In the days that followed I was tortured by the feeling that I should have had Carol Anne administered to at the hospital in spite of the inner feeling I had had that it wasn’t necessary. Why had I been restored to health instantly—while she had not? The memories of every careless act weighed on my heart. For the next few weeks, Ellagene and I prayed for understanding and some assurance from the Lord that we had done all in our power to save our baby’s life.
One night, my prayers were answered—in as solid and uncompromising a way as I ever could have hoped for. In a dream, I stood in the hospital delivery room and held our tiny Carol Anne in my arms. I wept for joy that she was alive. Then a gentle voice spoke to me and asked me to look at her carefully. I did—and realized that she was suffering from incessant, uncontrollable tremors. Her body was ill-equipped to survive in this world, and the gentle voice told me that she had been called home because of that, not because of anything Ellagene or I had done or not done.
I woke Ellagene and told her about my dream. We were both comforted by the experience, and thus our healing began.
I didn’t expect any further answer to my prayers. But, some two months after Carol Anne’s death, I had another dream—one which changed my perspective forever.
In the dream, I was walking in my parents’ front yard. (They had been dead nearly four years.) A man suddenly appeared and asked me to follow him into a house. A moment before, and for twenty years before that, there had been no houses other than my parents’ in the two-acre wooded area that insulated their home from the road.
But now I stepped into a house that seemed to be both there and not there. It was of brick, large and substantial. But it seemed—until I looked directly at it—to be a structure that I could see through, with my parents’ pine trees growing innocently through its walls and ceilings.
I felt no fear, and I followed my guide inside the house, which soon seemed more real and substantial. The place was clean and cheerful. In a room to the right of the front door, several nine- or ten-year-olds were quietly learning about the gospel from a gentle woman who stood at a blackboard before them. Although there were seven or eight children in the class, they made no disruptive noises. They appeared radiant and interested in the lesson. As we walked down the hall, my guide showed me many rooms where people of all ages, children and adults, were in class, learning the gospel.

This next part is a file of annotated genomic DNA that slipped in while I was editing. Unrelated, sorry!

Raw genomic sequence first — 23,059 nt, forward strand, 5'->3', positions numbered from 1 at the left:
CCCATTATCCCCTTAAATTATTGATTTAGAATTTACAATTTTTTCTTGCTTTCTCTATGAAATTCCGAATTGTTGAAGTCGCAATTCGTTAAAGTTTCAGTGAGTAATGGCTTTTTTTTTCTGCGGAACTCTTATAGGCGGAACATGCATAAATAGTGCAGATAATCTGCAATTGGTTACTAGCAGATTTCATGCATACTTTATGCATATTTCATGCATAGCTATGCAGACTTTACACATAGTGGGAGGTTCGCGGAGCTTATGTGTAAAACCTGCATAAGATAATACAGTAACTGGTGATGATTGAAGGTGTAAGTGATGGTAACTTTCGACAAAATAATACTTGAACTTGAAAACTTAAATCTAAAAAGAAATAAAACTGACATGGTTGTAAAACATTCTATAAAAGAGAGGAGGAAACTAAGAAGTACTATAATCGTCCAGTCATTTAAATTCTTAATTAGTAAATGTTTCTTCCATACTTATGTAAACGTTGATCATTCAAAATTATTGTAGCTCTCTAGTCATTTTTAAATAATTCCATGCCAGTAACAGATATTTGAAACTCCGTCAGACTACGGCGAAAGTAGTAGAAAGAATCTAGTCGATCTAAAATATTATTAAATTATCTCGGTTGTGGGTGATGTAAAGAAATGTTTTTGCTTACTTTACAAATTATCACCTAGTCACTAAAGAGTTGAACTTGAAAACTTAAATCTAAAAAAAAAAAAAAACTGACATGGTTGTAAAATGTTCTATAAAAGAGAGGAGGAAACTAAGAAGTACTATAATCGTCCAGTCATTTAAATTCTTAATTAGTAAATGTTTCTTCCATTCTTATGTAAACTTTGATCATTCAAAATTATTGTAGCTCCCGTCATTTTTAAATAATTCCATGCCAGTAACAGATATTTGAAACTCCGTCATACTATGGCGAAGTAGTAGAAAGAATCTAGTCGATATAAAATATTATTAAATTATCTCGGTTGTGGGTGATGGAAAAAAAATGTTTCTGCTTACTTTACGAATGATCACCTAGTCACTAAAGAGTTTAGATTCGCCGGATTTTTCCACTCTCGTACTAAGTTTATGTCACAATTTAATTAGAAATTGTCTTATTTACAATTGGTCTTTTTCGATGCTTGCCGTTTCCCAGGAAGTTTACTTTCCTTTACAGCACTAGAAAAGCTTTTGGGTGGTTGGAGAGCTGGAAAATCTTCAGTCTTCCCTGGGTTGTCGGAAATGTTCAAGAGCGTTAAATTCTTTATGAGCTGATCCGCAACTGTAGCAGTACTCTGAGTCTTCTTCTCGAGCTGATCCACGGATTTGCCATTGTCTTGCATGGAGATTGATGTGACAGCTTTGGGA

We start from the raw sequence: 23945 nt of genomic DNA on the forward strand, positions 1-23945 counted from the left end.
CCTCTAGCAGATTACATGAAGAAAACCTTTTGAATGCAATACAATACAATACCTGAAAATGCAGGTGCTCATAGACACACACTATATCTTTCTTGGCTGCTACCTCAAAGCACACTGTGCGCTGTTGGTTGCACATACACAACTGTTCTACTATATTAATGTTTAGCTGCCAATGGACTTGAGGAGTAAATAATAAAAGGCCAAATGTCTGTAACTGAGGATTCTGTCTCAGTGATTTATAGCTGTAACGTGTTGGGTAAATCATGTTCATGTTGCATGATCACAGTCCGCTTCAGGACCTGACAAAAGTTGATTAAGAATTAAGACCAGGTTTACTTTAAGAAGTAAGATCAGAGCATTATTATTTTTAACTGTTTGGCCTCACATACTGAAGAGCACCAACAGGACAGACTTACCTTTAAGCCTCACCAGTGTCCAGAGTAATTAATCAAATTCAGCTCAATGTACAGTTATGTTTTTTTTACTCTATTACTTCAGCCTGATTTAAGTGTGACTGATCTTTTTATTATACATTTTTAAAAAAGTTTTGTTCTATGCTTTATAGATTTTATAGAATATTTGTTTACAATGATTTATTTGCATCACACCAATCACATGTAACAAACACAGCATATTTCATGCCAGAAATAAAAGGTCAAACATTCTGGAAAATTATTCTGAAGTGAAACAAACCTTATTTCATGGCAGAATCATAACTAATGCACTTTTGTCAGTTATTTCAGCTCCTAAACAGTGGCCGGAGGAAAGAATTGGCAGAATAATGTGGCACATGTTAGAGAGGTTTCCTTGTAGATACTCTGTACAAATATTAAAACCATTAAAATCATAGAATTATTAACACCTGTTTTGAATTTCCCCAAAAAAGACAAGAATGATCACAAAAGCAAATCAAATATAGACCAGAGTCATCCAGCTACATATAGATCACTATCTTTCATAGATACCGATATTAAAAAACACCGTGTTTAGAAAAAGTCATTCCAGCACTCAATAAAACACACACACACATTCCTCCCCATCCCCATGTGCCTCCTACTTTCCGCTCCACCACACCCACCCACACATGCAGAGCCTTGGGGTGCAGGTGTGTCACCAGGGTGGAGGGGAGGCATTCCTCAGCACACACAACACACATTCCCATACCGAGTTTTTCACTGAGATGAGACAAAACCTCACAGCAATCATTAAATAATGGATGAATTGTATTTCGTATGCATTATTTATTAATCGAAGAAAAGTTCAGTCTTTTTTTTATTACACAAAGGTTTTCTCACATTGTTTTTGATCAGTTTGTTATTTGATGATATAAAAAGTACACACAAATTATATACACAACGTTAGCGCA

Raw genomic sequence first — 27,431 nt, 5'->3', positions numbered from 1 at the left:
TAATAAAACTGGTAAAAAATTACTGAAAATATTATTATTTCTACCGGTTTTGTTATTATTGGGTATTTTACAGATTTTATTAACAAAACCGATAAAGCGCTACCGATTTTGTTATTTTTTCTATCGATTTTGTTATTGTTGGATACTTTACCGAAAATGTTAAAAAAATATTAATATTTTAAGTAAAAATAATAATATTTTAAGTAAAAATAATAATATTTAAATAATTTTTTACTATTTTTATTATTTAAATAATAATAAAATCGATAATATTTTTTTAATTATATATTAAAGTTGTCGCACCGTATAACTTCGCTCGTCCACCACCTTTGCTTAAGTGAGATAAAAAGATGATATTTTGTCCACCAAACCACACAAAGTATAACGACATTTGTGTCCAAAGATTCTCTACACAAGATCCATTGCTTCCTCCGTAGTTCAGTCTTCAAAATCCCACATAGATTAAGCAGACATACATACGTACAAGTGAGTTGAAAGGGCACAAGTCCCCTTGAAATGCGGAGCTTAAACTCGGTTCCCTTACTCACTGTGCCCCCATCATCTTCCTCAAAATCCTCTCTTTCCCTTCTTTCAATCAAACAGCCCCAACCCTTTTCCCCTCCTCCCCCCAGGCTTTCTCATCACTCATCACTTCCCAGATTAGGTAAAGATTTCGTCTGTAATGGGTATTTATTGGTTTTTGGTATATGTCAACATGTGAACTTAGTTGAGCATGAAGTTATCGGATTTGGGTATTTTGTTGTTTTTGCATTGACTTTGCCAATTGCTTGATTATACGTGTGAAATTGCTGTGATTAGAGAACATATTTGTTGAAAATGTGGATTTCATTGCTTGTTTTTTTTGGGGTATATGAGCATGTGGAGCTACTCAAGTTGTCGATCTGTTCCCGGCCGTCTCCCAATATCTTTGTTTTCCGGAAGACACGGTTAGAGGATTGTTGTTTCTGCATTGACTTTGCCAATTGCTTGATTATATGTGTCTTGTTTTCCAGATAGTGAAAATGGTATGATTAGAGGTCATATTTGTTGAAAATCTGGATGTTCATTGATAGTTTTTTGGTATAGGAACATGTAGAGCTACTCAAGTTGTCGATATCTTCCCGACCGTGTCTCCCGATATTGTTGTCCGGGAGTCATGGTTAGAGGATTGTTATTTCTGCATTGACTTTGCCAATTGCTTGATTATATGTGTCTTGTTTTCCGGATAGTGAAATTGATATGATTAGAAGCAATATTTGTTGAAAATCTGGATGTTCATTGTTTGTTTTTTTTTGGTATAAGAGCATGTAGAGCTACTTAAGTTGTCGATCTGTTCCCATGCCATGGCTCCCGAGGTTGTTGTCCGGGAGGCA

There were many rooms we did not go in. We turned left, and then left again, to go down another corridor, headed toward the front of the house, where I had entered. My guide seemed eager for me to see a particularly sunny room on the left of the second hallway. I looked inside, and there were five or six small children playing busily and quietly while a kindly, gray-haired woman supervised them. The room was a yellow with white lace curtains that bordered a window overlooking my parents’ front yard. I could even see their house through the glass.
As I stood in the doorway, one little girl turned to look at me. She gazed intently at me, and I at her—and we both knew. Tears choked me as I managed to say simply, “Carol Anne, I love you.”
She said, “Daddy, I love you,” and stayed with me for a minute before she returned to her class. I could see that she was in good hands, and I was content to leave her. As I awoke, I heard the same voice I had heard when I had held the infant Carol Anne in my arms in the other dream. I was assured that what I had seen was what I could understand of where Carol Anne was and of how she was progressing. The Lord has not left me comfortless, and for that I am truly grateful.